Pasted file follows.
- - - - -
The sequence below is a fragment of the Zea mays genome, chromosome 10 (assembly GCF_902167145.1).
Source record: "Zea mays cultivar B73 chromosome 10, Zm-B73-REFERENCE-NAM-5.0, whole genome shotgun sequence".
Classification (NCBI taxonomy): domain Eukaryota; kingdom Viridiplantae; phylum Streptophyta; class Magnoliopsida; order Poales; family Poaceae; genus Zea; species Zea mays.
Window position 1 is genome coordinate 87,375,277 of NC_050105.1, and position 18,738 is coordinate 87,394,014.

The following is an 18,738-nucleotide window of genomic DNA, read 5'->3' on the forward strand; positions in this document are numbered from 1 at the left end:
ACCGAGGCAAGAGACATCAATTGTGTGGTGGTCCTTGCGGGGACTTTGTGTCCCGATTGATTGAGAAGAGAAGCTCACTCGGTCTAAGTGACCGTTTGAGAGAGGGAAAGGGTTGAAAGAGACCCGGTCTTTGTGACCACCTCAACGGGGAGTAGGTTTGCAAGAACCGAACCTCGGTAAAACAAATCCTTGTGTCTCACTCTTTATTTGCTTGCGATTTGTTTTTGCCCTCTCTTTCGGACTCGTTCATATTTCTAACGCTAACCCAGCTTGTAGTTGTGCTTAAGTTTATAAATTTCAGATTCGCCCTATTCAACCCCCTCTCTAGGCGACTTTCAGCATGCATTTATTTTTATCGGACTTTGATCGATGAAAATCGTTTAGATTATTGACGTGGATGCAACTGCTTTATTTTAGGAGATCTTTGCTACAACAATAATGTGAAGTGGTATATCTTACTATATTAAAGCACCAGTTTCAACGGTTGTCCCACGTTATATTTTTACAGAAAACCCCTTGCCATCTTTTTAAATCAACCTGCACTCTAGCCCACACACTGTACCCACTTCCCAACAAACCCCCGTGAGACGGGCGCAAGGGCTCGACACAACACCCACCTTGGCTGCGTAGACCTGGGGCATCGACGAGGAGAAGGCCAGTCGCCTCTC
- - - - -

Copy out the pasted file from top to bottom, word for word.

The sequence below is a fragment of the Zea mays genome, chromosome 10 (assembly GCF_902167145.1).
Source record: "Zea mays cultivar B73 chromosome 10, Zm-B73-REFERENCE-NAM-5.0, whole genome shotgun sequence".
Classification (NCBI taxonomy): domain Eukaryota; kingdom Viridiplantae; phylum Streptophyta; class Magnoliopsida; order Poales; family Poaceae; genus Zea; species Zea mays.
Window position 1 is genome coordinate 87,375,277 of NC_050105.1, and position 18,738 is coordinate 87,394,014.

The following is an 18,738-nucleotide window of genomic DNA, read 5'->3' on the forward strand; positions in this document are numbered from 1 at the left end:
ACCGAGGCAAGAGACATCAATTGTGTGGTGGTCCTTGCGGGGACTTTGTGTCCCGATTGATTGAGAAGAGAAGCTCACTCGGTCTAAGTGACCGTTTGAGAGAGGGAAAGGGTTGAAAGAGACCCGGTCTTTGTGACCACCTCAACGGGGAGTAGGTTTGCAAGAACCGAACCTCGGTAAAACAAATCCTTGTGTCTCACTCTTTATTTGCTTGCGATTTGTTTTTGCCCTCTCTTTCGGACTCGTTCATATTTCTAACGCTAACCCAGCTTGTAGTTGTGCTTAAGTTTATAAATTTCAGATTCGCCCTATTCAACCCCCTCTCTAGGCGACTTTCAGCATGCATTTATTTTTATCGGACTTTGATCGATGAAAATCGTTTAGATTATTGACGTGGATGCAACTGCTTTATTTTAGGAGATCTTTGCTACAACAATAATGTGAAGTGGTATATCTTACTATATTAAAGCACCAGTTTCAACGGTTGTCCCACGTTATATTTTTACAGAAAACCCCTTGCCATCTTTTTAAATCAACCTGCACTCTAGCCCACACACTGTACCCACTTCCCAACAAACCCCCGTGAGACGGGCGCAAGGGCTCGACACAACACCCACCTTGGCTGCGTAGACCTGGGGCATCGACGAGGAGAAGGCCAGTCGCCTCTC